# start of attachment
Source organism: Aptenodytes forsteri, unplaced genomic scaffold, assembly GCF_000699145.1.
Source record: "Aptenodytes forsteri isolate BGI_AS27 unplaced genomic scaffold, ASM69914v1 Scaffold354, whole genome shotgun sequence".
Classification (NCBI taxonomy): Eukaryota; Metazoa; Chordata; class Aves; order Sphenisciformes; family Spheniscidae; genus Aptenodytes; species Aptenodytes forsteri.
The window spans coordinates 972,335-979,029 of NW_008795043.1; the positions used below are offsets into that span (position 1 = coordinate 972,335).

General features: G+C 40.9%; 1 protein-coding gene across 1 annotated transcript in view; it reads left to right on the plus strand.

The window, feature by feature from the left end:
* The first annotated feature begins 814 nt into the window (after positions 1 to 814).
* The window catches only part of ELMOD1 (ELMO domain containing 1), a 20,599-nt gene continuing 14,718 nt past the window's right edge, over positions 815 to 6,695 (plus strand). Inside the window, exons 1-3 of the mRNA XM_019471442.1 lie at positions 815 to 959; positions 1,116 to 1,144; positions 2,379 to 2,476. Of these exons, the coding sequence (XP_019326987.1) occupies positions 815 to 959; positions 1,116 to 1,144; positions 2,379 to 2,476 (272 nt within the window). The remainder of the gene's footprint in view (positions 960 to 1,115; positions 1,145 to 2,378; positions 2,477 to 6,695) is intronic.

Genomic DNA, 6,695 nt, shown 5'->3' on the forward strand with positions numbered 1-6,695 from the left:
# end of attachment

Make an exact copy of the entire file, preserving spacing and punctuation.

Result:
Source organism: Aptenodytes forsteri, unplaced genomic scaffold, assembly GCF_000699145.1.
Source record: "Aptenodytes forsteri isolate BGI_AS27 unplaced genomic scaffold, ASM69914v1 Scaffold354, whole genome shotgun sequence".
Classification (NCBI taxonomy): Eukaryota; Metazoa; Chordata; class Aves; order Sphenisciformes; family Spheniscidae; genus Aptenodytes; species Aptenodytes forsteri.
The window spans coordinates 972,335-979,029 of NW_008795043.1; the positions used below are offsets into that span (position 1 = coordinate 972,335).

General features: G+C 40.9%; 1 protein-coding gene across 1 annotated transcript in view; it reads left to right on the plus strand.

The window, feature by feature from the left end:
* The first annotated feature begins 814 nt into the window (after positions 1 to 814).
* The window catches only part of ELMOD1 (ELMO domain containing 1), a 20,599-nt gene continuing 14,718 nt past the window's right edge, over positions 815 to 6,695 (plus strand). Inside the window, exons 1-3 of the mRNA XM_019471442.1 lie at positions 815 to 959; positions 1,116 to 1,144; positions 2,379 to 2,476. Of these exons, the coding sequence (XP_019326987.1) occupies positions 815 to 959; positions 1,116 to 1,144; positions 2,379 to 2,476 (272 nt within the window). The remainder of the gene's footprint in view (positions 960 to 1,115; positions 1,145 to 2,378; positions 2,477 to 6,695) is intronic.

Genomic DNA, 6,695 nt, shown 5'->3' on the forward strand with positions numbered 1-6,695 from the left: